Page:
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Lawyer Paul Muite for Royal media services at the Supreme Court during the hearing of the analogue- digital migration which has been suspended pending hearing and determination of the case.

Supreme Court has suspended the analogue- digital migration schedule that was set to take place in Nairobi at the end of this year.
The decision was made today, after three media houses, KTN, NTV and Citizen TV asked to be given more time to set up their platforms.
The Supreme Court had earlier ruled that the three media houses be granted distribution licenses in the spirit of fair competition, a move that enabled them be able to compete with other distributors.
The deadline has already been moved severally this year and with the worldwide deadline fast approaching, will give Kenyans lesser time to prepare for the switch.
Last week, Deputy Chief Justice Kalpana Rawal granted the orders sought by The Standard Group (SG), Royal Media Services (RMS) and Nation Media Group (NMG) who filed the application arguing that there were issues yet to be ironed out even as the deadline approached.
Their lawyer Paul Muite told the court that the deadline set by the Communications Authority of Kenya (CAK) did not comply with the three-month period given by the Supreme Court for negotiations.
The three media houses KTN, NTV and Citizen will continue to operate on analogue system pending the hearing and determination of a case where they are seeking Communications Authority of Kenya not to cancel their analogue licenses for a period of time.
However while objecting to their case, CAK lawyer told the supreme court that the three media houses are having undue competitive advantage over other players in Nairobi who have already complied and switched off to the digital platform.
Out of eleven broadcasters it is emerging that only eight including Kenya Broadcasting Corporation have migrated to digital platform in Nairobi.
However three media houses are yet to migrate and they moved to court seeking more time with their lawyer Paul Muite arguing that they need time to put in place infrastructure in terms of transmitters and other equipment to enable them to transmit digital signal.
Opposing application Communications Authority of Kenya through its lawyer Kilonzo Wambua says that the three media houses are on both digital and analogue platforms and that they are using unorthodox means to gain unfair advantage over the other broadcasters who have already switched off their analogue systems in Nairobi.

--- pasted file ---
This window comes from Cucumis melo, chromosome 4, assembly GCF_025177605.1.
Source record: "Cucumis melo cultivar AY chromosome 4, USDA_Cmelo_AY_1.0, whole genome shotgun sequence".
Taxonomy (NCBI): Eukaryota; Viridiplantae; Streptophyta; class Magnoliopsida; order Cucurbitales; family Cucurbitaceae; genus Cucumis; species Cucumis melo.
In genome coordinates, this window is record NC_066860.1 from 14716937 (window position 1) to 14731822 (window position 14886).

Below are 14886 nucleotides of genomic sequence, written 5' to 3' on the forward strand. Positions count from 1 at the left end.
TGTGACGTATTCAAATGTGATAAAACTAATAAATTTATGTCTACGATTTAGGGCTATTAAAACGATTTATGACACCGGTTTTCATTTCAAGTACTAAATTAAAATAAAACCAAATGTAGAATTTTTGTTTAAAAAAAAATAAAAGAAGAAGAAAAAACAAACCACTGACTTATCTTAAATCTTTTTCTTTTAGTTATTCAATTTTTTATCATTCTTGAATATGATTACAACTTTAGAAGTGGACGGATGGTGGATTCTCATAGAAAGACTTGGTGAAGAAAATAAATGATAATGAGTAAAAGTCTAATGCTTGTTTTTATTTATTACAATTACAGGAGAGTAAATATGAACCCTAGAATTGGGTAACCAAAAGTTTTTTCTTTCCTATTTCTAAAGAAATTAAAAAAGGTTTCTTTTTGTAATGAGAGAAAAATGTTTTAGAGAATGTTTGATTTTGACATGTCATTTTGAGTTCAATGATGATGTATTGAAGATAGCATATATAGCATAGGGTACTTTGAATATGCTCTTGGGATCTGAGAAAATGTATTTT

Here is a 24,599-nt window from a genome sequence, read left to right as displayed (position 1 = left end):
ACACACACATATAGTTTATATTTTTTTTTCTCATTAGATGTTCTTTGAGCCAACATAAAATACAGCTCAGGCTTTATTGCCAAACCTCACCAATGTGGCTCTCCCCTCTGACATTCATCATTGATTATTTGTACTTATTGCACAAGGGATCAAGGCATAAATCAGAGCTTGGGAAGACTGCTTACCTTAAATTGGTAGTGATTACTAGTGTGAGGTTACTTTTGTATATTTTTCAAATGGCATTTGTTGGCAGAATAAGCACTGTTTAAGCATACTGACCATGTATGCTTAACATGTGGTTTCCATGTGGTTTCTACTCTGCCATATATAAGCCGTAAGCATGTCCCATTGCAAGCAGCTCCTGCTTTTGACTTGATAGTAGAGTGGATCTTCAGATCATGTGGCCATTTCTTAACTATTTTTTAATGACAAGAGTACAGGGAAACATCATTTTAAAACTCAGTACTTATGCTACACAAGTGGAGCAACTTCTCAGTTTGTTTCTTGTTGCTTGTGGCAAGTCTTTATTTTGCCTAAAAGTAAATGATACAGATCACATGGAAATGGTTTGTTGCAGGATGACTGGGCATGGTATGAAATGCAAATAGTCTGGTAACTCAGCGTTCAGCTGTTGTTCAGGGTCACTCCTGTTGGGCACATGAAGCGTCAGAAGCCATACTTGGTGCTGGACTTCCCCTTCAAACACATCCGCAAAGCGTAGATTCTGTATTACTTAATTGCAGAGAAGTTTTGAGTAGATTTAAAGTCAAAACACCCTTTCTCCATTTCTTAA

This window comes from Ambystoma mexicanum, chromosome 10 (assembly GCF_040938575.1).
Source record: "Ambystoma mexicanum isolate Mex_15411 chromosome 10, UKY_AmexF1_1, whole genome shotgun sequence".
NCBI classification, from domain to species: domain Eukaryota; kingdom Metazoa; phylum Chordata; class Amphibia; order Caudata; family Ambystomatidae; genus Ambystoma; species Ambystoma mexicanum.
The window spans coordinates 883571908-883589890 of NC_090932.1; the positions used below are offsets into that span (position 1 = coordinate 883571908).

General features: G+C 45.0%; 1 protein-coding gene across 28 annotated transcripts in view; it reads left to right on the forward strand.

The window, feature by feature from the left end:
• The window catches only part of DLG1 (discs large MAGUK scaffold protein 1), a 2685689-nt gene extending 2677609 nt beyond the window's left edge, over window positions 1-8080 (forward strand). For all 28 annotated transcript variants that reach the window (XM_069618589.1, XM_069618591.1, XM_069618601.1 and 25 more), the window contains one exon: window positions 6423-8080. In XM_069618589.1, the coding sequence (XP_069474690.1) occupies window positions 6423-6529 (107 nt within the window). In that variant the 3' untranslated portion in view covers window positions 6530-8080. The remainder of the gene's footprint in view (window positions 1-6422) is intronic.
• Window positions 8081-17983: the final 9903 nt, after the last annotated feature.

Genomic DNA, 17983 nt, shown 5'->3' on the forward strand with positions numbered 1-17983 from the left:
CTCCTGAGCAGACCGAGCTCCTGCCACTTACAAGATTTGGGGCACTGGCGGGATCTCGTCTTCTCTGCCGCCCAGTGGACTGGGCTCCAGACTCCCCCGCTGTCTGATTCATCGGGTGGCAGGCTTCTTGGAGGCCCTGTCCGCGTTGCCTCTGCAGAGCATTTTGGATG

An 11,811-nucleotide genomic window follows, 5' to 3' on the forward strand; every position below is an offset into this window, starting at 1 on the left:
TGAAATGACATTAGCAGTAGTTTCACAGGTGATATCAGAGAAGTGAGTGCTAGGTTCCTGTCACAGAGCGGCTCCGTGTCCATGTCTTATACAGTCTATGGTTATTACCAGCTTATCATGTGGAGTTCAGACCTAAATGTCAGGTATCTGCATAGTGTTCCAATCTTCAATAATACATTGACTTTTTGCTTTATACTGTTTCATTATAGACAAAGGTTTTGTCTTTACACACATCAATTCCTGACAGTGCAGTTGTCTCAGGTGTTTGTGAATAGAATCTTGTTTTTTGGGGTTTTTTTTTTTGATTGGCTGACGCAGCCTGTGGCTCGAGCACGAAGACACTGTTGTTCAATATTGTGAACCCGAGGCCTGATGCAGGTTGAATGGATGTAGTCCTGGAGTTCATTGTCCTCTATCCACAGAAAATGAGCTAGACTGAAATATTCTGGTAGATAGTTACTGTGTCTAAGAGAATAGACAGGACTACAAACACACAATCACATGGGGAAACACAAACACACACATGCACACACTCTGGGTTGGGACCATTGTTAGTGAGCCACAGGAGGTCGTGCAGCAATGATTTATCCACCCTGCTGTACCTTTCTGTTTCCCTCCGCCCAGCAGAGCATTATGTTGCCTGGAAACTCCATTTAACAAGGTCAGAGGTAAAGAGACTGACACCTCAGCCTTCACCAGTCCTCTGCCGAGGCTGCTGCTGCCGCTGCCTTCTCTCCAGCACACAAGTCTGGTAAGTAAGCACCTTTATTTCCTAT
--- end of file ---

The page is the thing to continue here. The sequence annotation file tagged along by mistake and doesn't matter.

The Supreme Court however made a ruling concerning the cancellation of analogue licences and said that although the court has not barred digital migration but it is imperative that the case be determined first before the three media houses can move to digital platform.
The date of the hearing of the case will be determined on a priority basis with the global deadline set in five months time. This comes as the three digital signal distributors have been authorized to develop national infrastructure in the country to facilitate migration to digital broadcasting.
The latest addition was a consortium of local media owners who have had a long battle to get their own license to caution their businesses after the shift.
Local broadcasters had earlier expressed fears the transition from analogue signals would heavily impact on their overall advertising revenues-the mainstay of most media stations.
Key functions of these distributors include managing its systems, distribution of multimedia services to consumers on behalf of broadcasters and provide billing systems for pay tv operators.
Signet, a subsidiary of state-owned Kenya Broadcasting Corporation (KBC) was the first to get full authority to broadcast and distribute digital terrestrial signals in the country.
The distributor has a total of 35 local channels on its platform to include a host of gospel television stations, music, vernacular, education and general viewing as well radio stations.
It was launched Dec. 2009 by the government but faced financial challenges to lock it from improving capacity to efficiently roll out its services.
The state owned distributor had a bigger budget to expand infrastructure amid low revenue collections.
Signet was unable to raise Sh 4 billion needed by then to roll out national infrastructure, limiting its reach to Nairobi and environs alone.
Communication Authority (CA) of Kenya (formerly CCK) was forced to open up the digital TV market to private investors to help meet its digital migration obligation and meet the global deadlines for switch off.
Two years later, a Chinese company, Pan Africa Network Group that boost of over 700 million viewers in Asia and Africa won the tender that attracted five contenders.
Africa Link Agencies, Signal Distributors Ltd, Globecast Africa, Mayfox Ltd, and a consortium of local broadcasters contested for the tender.
The Chinese firm was given three conditions to comply with for an assurance to the government that it will help government achieve its target before it start operations in the country.
It was to show proof that it has capacity to mop up enough resources to fund development of infrastructure and provide national coverage.
The Chinese investor was also to open up its platform to allow local channels use its infrastructure to relay their programmers’ to audience.
Digital coverage in the country has since surpassed 70 percent of the population cover, making it ready for the country to switch off analogue TV sets in the planned phased approach.
Nairobians will continue enjoying analogue television services pending the hearing of the suit.

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